Chevrolet Cruze vs Skoda Octavia

1 Oct, 2012 11:30am

The Octavia is a top choice for family buyers on a budget. But does new diesel engine make the Cruze a better option?

The Chevrolet Cruze has had a mixed reception in the compact family car market. It was first introduced in 2009 as a saloon, and while its value-for-money prices are undoubtedly attractive, the four-door model hasn’t proven popular in the UK.

A five-door hatch joined the line-up last year, boosting the car’s appeal considerably. Now Chevrolet has introduced a new efficient diesel to the range, too. It’s a 128bhp 1.7-litre with low emissions and good fuel economy, but still makes enough power to give the Cruze decent performance. We test it here in a top-of-the-range LTZ-spec car.

However, there’s a model that matches the Cruze for keen pricing and generous space: the Skoda Octavia. It’s been the clear value-for-money champion for a few years now, and is due for replacement soon. In SE Plus spec, it still offers a stern challenge for Chevrolet’s latest contender. So can the Cruze finally get one over its biggest rival?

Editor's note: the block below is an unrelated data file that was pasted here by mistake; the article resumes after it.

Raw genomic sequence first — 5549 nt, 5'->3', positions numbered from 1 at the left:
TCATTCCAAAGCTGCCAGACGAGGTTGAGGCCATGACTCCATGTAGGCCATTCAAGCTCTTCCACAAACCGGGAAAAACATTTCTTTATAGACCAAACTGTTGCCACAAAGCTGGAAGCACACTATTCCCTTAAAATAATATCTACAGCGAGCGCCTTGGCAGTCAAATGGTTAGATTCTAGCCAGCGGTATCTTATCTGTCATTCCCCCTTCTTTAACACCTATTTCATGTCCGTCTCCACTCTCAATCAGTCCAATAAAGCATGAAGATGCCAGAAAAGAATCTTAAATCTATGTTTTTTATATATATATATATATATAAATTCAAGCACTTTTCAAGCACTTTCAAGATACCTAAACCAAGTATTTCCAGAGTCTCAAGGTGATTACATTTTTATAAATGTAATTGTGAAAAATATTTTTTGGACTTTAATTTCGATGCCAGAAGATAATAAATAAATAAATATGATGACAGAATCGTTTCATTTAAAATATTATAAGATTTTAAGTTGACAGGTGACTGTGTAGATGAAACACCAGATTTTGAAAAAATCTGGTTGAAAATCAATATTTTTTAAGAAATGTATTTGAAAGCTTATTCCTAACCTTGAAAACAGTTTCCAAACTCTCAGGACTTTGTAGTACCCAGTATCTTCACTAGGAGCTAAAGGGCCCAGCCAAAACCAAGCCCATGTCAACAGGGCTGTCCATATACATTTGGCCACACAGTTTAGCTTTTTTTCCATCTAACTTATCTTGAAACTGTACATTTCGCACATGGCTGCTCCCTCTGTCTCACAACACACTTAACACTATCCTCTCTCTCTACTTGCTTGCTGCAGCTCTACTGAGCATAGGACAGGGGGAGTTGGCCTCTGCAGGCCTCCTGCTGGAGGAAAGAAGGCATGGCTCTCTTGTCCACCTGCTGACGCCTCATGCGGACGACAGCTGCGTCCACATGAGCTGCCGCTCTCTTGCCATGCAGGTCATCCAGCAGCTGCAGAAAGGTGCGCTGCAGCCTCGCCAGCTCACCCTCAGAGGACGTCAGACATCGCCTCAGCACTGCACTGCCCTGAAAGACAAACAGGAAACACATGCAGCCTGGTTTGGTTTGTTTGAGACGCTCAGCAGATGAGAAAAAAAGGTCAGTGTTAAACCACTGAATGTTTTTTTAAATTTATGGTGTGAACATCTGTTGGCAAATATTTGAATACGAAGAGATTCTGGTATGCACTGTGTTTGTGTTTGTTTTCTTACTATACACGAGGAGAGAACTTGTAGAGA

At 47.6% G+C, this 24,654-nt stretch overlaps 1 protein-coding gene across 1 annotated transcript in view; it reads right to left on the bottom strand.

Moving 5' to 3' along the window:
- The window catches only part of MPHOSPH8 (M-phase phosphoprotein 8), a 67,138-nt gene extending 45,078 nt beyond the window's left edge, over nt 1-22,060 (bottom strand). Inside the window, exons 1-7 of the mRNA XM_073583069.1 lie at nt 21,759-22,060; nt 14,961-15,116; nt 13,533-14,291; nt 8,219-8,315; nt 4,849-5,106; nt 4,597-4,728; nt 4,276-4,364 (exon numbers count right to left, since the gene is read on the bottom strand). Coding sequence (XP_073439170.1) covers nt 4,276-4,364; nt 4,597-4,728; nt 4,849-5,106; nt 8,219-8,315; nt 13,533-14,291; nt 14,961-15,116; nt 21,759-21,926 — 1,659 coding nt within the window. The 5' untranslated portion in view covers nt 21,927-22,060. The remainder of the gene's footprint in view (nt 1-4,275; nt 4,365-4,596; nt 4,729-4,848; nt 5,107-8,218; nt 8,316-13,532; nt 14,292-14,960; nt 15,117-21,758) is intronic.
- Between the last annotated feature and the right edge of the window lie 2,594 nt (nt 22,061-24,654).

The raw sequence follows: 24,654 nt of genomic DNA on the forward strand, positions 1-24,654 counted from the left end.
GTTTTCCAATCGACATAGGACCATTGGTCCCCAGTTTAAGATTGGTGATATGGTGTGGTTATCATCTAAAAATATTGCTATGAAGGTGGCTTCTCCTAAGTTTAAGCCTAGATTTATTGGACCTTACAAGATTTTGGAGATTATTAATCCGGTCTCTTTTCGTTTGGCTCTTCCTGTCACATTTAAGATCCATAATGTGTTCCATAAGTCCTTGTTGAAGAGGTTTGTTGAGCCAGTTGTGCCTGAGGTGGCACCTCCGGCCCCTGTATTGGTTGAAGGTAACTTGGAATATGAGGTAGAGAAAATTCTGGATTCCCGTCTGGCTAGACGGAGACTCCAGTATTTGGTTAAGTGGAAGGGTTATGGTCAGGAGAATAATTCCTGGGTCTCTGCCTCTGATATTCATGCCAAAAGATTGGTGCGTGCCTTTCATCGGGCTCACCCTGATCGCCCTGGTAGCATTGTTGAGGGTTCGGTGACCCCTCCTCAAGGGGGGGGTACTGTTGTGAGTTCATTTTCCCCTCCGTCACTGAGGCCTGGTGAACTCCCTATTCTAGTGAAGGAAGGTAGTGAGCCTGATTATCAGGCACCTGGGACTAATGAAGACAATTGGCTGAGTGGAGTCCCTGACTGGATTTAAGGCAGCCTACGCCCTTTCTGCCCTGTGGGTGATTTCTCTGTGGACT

A new diesel engine has done wonders for the Chevrolet Cruze. The 1.7-litre VCDi model is smooth, refined and powerful, plus it offers excellent fuel economy and CO2 emissions.

In top-spec LTZ trim, the Cruze is a very attractive proposition, with a raft of standard kit. Compared to the Skoda Octavia, it’s more entertaining to drive on a twisty back road and quieter on the motorway. Plus, it comes with Chevrolet’s excellent five-year warranty.

It’s not perfect, though. Boot space is good, but the Octavia is still the class leader in this department, while the fidgety ride and numb steering take the edge off the driving experience. And while the switches and dashboard have a quality look and feel, the Cruze is a bit flimsy elsewhere.

The Octavia is due for replacement this year, but if you want a no-nonsense, roomy and functional family hatchback that will cover motorway miles with ease, it’s still an excellent choice. However, while the interior is vast – especially the boot – it looks pretty dull compared to the Chevy’s and doesn’t have much in the way of standard kit. The underpowered 1.6 TDI diesel engine could really do with a six-speed box, too. It has to give best to the Cruze in this encounter.